The energy scale is linked to the timescale as well. Electrons regroup around the new nuclei (the alpha particle included) much, much later.

  1. How the alpha particle manages to escape the atom?

See the energy scale again. If it happens to interact with an electron of the parent atom, the only possible outcome is that the electron is also kicked out, not slowing the alpha particle much.

  1. Why only four nucleons?

Well, not always. Different isotopes are known to emit electrons or positrons (see beta decay), neutrons (see the neutron drip line), protons (see the proton drip line), alpha particles (you already know) as well as heavier nuclei all the way to splitting the original nucleus roughly in half (see nuclear fission).

Which one of these mechanisms will happen depends mainly on the total energy (mass) of the decaying nucleus and the possible decay products.

Alpha particle is rather easy to emit because it has rather high binding energy, i.e. it has much lower energy than its constituent nucleons when separated.

Sometimes, more than one decay mode is possible when considering the energies involved. They really do happen (at different rates). In the quantum world, if a process is at all possible, it is obligatory.

With a particle accelerator (and patience, and proper detectors) one can kick whatever particle wants from a nucleus - including, but not limited to, deutrons, He-3 and likes.

  1. Unstructured conglomerate of nucleons

Plain wrong approach. Nucleus is pretty much structured - protons and neutrons (separately) occupy orbitals pretty much like the electrons do. They are even called s,p,d,f just like electron orbitals are.

Nucleons are spherical... in a sense. The quarks inside have their own orbitals. Likely s-type because in the nucleons we have at most 2 quarks of the same sort.

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  • $\begingroup$ There are some other good answers, but this one is the best. $\endgroup$ Apr 11 at 14:05
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  1. The two corresponding electrons are left behind, so the atom changes into an ion after emitting an alpha particle.
  2. The strong interaction with its finite range forms a potential well in the Coulomb potential around the core. Alpha radiation can pass through the wall because of quantum tunneling, even if its energy is below that of the wall.
  3. An alpha particle has a relativly high binding energy of $28.511\;\mathrm{MeV}$.
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Alpha particles leave an ion behind. However, it is the nuclear process rather than the ionization one the process that is studied. When an alpha particle passes near an electron orbital, the particle will probably take that electron indeed. That is an important property of alpha particles: they are very electronegative and tend to take any electron near them.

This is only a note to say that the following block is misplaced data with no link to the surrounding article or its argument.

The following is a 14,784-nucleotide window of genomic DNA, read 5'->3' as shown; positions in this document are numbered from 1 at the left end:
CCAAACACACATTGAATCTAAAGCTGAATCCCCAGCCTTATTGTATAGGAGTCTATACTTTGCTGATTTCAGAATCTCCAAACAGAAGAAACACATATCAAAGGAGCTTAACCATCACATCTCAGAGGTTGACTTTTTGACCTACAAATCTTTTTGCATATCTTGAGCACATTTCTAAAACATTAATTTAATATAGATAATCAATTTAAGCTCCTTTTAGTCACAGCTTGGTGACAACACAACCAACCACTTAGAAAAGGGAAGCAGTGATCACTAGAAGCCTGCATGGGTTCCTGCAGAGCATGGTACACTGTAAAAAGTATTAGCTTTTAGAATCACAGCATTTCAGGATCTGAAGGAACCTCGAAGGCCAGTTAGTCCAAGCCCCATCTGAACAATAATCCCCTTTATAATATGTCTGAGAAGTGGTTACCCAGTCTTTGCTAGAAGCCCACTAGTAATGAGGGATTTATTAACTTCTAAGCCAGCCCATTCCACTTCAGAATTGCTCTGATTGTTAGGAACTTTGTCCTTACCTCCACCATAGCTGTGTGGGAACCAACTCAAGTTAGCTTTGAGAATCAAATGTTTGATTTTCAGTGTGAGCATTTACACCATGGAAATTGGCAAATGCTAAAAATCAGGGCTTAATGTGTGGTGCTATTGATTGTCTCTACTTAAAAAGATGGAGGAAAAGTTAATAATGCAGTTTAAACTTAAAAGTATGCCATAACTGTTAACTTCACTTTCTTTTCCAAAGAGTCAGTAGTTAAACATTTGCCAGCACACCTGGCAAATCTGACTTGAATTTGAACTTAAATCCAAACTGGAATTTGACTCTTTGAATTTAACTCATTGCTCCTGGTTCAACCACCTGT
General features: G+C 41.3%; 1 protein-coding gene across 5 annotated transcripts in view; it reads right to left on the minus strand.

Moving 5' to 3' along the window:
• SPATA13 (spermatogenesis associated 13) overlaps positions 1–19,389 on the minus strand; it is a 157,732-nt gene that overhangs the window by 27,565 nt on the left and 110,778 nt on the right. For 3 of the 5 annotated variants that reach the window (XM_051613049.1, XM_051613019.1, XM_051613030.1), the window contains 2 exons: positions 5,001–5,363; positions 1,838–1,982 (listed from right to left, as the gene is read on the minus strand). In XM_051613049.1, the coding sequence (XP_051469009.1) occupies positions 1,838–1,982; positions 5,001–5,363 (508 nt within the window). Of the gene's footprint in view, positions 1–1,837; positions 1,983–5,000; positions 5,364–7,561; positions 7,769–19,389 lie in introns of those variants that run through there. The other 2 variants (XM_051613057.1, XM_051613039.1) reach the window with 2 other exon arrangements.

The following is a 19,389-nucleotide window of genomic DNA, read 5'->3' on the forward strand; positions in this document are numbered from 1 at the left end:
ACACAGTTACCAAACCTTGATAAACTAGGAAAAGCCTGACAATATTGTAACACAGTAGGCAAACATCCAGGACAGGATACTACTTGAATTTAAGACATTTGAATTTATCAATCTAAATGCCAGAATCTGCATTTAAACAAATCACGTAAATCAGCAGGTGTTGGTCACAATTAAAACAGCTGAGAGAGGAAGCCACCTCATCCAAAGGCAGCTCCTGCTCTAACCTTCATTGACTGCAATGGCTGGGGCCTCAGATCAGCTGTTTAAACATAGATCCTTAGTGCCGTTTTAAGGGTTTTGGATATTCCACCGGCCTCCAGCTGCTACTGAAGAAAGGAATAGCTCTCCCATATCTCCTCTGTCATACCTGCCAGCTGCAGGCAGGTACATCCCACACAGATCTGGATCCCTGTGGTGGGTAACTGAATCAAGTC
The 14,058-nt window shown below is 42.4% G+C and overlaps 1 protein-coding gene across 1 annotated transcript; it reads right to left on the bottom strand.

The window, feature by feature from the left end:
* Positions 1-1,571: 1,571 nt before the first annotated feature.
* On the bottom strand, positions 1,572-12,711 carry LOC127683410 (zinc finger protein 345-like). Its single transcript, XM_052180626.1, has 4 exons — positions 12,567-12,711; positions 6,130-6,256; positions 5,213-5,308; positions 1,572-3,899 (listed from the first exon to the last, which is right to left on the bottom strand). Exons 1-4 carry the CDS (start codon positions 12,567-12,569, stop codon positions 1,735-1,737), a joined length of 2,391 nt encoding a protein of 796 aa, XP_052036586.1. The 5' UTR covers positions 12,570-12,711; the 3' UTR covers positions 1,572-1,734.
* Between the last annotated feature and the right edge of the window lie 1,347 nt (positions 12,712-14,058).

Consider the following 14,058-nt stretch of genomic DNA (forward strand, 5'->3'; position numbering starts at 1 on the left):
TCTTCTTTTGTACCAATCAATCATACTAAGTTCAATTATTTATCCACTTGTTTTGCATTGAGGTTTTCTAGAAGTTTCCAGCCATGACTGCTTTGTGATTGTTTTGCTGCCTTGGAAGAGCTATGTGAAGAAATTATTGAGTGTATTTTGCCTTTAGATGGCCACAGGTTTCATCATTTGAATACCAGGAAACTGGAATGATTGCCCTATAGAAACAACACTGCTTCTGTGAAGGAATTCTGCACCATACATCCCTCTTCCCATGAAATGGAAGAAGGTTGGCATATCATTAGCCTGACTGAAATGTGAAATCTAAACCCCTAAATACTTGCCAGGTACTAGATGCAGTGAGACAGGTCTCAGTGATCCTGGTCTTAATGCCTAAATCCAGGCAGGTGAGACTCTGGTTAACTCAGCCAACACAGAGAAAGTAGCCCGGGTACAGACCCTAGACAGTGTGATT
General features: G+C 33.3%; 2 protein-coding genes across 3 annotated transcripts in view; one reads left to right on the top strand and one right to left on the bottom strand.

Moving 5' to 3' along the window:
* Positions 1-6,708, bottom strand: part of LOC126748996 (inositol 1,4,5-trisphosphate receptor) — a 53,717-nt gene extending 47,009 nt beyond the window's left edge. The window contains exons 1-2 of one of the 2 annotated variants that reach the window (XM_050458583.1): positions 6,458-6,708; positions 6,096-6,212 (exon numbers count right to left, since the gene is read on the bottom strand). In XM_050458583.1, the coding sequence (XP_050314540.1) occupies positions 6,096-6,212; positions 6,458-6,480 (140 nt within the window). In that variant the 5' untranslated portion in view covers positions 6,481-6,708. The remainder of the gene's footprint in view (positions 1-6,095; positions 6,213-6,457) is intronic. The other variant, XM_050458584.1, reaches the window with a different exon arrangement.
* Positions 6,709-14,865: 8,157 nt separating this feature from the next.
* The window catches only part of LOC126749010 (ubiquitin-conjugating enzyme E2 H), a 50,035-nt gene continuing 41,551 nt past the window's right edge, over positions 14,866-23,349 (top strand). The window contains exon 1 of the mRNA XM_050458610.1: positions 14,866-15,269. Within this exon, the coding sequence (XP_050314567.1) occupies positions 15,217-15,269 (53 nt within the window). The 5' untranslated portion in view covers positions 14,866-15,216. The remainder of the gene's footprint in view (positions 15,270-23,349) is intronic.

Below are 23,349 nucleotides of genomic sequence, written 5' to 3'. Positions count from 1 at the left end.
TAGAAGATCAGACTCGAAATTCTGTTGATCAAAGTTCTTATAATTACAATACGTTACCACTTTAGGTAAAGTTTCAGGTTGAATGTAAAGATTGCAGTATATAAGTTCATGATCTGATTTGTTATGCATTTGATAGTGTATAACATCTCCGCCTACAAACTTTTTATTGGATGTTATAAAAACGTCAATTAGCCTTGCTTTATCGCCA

But, why are they Helium nuclei? Why not Oxygen?

In fact, it is because of the stability of the Helium nucleus. If the atom lost a Lithium nuclei this nucleus would get rid of two protons to become more stable, so that you end up with an alpha particle.

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    $\begingroup$ Although appreciated, I have a few problems with it. For instance, Wikipedia (en.wikipedia.org/wiki/Alpha_particle) emphasizes that an alpha is ‘particle identical to a helium-4 nucleus’ and all diagrams I see have no electrons, orbital or otherwise. And, yes, the alpha is a very strong stable particle, but the fact that only helium-4 like alphas are produced suggests that the nucleus may essentially consist of them. With alpha decay being predominant in heavier elements with an excess of neutrons, why not neutron decay? $\endgroup$
    – Excentrix
    Apr 8 at 10:32
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    $\begingroup$ There is no change in the total number of electrons. As I said they are not considered in the reaction because they are not important. When an alpha particle is emitted, the alpha particle gets a positive charge and the rest of the nucleus has a negative net charge. When I say that the alpha particle takes electrons out of the nucleus I mean of another nucleus when it collides with other objects, not the nucleus where it comes from. $\endgroup$ Apr 8 at 10:33
  • $\begingroup$ A stable nucleus is more stable than the nucleus divided into alpha particles. It is when there is a disproportion of neutrons and protons that you have that these are emitted. Theyu emit an alpha particle rather than a single neutron because the expulsion of a neutron is energetically less economic as alone neutrons are extremely inestable. $\endgroup$ Apr 8 at 10:37
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    $\begingroup$ Re, "Aloha particles leave an ion behind." If you are familiar with the most widely known word in the Hawaiian language, then you will understand why your typo makes me smile. $\endgroup$ Apr 8 at 13:39
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Alpha radiation is labeled as "ionizing radiation" for a reason. An alpha particle passing through electrons disturbs the electrons greatly. But the alpha particle has very high mass and kinetic energy compared to the electrons, so the presence of a few electrons doesn't really affect the alpha particle.

So if you are interested in nuclear decay, you can basically ignore the fact that the electrons are even there for all the effect they have on the alpha particle itself. The reverse is not true at all and the electrons are affected dramatically.